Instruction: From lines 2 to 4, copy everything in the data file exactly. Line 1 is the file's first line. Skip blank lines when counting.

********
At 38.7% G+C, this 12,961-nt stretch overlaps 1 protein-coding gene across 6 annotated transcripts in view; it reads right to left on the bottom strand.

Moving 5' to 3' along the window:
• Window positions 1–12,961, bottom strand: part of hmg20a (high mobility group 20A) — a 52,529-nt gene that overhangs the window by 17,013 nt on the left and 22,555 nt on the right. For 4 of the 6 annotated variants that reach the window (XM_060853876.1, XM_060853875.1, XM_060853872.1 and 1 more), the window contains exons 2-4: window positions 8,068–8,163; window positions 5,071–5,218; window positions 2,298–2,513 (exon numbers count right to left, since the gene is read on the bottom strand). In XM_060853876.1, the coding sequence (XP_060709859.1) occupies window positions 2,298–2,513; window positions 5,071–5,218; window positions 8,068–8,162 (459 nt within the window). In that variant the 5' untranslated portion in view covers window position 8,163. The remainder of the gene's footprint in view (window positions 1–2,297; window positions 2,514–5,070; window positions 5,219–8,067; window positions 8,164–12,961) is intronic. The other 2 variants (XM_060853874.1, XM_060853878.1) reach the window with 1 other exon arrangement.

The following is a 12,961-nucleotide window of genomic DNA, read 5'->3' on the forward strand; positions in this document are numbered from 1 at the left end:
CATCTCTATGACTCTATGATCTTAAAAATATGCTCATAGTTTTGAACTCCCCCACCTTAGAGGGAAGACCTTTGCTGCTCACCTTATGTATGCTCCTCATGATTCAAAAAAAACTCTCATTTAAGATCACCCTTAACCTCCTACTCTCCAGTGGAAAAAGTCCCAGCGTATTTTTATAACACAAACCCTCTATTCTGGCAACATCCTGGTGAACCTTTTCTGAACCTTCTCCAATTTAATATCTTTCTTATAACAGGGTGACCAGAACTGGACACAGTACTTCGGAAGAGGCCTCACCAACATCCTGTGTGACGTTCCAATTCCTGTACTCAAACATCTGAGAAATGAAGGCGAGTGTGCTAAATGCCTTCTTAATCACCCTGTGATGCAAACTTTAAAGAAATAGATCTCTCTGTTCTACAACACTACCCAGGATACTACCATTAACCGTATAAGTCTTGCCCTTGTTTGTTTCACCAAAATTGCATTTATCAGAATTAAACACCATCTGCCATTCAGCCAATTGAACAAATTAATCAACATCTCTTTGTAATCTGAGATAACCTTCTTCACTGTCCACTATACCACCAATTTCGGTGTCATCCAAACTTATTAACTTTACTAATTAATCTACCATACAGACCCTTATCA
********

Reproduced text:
Moving 5' to 3' along the window:
• Window positions 1–12,961, bottom strand: part of hmg20a (high mobility group 20A) — a 52,529-nt gene that overhangs the window by 17,013 nt on the left and 22,555 nt on the right. For 4 of the 6 annotated variants that reach the window (XM_060853876.1, XM_060853875.1, XM_060853872.1 and 1 more), the window contains exons 2-4: window positions 8,068–8,163; window positions 5,071–5,218; window positions 2,298–2,513 (exon numbers count right to left, since the gene is read on the bottom strand). In XM_060853876.1, the coding sequence (XP_060709859.1) occupies window positions 2,298–2,513; window positions 5,071–5,218; window positions 8,068–8,162 (459 nt within the window). In that variant the 5' untranslated portion in view covers window position 8,163. The remainder of the gene's footprint in view (window positions 1–2,297; window positions 2,514–5,070; window positions 5,219–8,067; window positions 8,164–12,961) is intronic. The other 2 variants (XM_060853874.1, XM_060853878.1) reach the window with 1 other exon arrangement.

The following is a 12,961-nucleotide window of genomic DNA, read 5'->3' on the forward strand; positions in this document are numbered from 1 at the left end: